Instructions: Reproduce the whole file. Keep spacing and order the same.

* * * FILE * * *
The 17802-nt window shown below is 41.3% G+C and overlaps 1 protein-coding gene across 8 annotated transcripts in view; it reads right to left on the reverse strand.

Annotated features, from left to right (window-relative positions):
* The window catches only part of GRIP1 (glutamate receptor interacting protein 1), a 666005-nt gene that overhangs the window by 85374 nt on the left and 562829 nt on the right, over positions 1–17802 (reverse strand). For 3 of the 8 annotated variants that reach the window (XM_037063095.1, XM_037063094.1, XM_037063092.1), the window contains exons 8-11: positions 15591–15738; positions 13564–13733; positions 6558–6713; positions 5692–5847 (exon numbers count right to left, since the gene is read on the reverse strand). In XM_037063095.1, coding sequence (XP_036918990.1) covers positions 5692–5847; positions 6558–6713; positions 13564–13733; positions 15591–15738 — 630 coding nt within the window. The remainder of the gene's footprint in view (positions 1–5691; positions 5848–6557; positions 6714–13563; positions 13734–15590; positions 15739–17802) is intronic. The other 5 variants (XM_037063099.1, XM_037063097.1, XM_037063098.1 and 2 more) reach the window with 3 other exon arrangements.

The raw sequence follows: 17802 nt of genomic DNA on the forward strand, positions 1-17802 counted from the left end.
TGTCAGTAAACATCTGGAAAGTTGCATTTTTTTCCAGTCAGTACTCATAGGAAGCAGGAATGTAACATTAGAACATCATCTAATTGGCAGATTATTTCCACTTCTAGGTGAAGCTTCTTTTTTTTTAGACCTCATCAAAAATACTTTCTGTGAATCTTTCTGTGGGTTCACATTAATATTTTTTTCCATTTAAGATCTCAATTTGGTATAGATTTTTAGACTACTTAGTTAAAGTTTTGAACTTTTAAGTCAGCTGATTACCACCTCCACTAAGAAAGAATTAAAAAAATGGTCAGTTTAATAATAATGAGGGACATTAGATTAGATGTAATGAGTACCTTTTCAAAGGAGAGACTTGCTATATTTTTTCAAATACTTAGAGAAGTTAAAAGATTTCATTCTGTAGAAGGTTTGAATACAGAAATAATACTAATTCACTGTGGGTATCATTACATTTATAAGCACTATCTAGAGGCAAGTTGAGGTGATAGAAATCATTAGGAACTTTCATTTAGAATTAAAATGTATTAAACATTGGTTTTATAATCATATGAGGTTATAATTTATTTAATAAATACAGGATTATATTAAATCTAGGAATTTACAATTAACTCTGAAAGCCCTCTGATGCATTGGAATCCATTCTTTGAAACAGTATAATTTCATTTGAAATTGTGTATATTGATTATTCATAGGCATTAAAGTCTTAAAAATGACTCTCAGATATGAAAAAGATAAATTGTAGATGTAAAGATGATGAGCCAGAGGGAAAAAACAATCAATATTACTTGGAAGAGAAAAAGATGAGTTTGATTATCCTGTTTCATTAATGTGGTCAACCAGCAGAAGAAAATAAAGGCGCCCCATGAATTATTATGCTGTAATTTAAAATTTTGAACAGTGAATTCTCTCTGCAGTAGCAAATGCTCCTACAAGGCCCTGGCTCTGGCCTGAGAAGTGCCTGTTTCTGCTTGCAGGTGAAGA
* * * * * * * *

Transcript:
The 17802-nt window shown below is 41.3% G+C and overlaps 1 protein-coding gene across 8 annotated transcripts in view; it reads right to left on the reverse strand.

Annotated features, from left to right (window-relative positions):
* The window catches only part of GRIP1 (glutamate receptor interacting protein 1), a 666005-nt gene that overhangs the window by 85374 nt on the left and 562829 nt on the right, over positions 1–17802 (reverse strand). For 3 of the 8 annotated variants that reach the window (XM_037063095.1, XM_037063094.1, XM_037063092.1), the window contains exons 8-11: positions 15591–15738; positions 13564–13733; positions 6558–6713; positions 5692–5847 (exon numbers count right to left, since the gene is read on the reverse strand). In XM_037063095.1, coding sequence (XP_036918990.1) covers positions 5692–5847; positions 6558–6713; positions 13564–13733; positions 15591–15738 — 630 coding nt within the window. The remainder of the gene's footprint in view (positions 1–5691; positions 5848–6557; positions 6714–13563; positions 13734–15590; positions 15739–17802) is intronic. The other 5 variants (XM_037063099.1, XM_037063097.1, XM_037063098.1 and 2 more) reach the window with 3 other exon arrangements.

The raw sequence follows: 17802 nt of genomic DNA on the forward strand, positions 1-17802 counted from the left end.
TGTCAGTAAACATCTGGAAAGTTGCATTTTTTTCCAGTCAGTACTCATAGGAAGCAGGAATGTAACATTAGAACATCATCTAATTGGCAGATTATTTCCACTTCTAGGTGAAGCTTCTTTTTTTTTAGACCTCATCAAAAATACTTTCTGTGAATCTTTCTGTGGGTTCACATTAATATTTTTTTCCATTTAAGATCTCAATTTGGTATAGATTTTTAGACTACTTAGTTAAAGTTTTGAACTTTTAAGTCAGCTGATTACCACCTCCACTAAGAAAGAATTAAAAAAATGGTCAGTTTAATAATAATGAGGGACATTAGATTAGATGTAATGAGTACCTTTTCAAAGGAGAGACTTGCTATATTTTTTCAAATACTTAGAGAAGTTAAAAGATTTCATTCTGTAGAAGGTTTGAATACAGAAATAATACTAATTCACTGTGGGTATCATTACATTTATAAGCACTATCTAGAGGCAAGTTGAGGTGATAGAAATCATTAGGAACTTTCATTTAGAATTAAAATGTATTAAACATTGGTTTTATAATCATATGAGGTTATAATTTATTTAATAAATACAGGATTATATTAAATCTAGGAATTTACAATTAACTCTGAAAGCCCTCTGATGCATTGGAATCCATTCTTTGAAACAGTATAATTTCATTTGAAATTGTGTATATTGATTATTCATAGGCATTAAAGTCTTAAAAATGACTCTCAGATATGAAAAAGATAAATTGTAGATGTAAAGATGATGAGCCAGAGGGAAAAAACAATCAATATTACTTGGAAGAGAAAAAGATGAGTTTGATTATCCTGTTTCATTAATGTGGTCAACCAGCAGAAGAAAATAAAGGCGCCCCATGAATTATTATGCTGTAATTTAAAATTTTGAACAGTGAATTCTCTCTGCAGTAGCAAATGCTCCTACAAGGCCCTGGCTCTGGCCTGAGAAGTGCCTGTTTCTGCTTGCAGGTGAAGA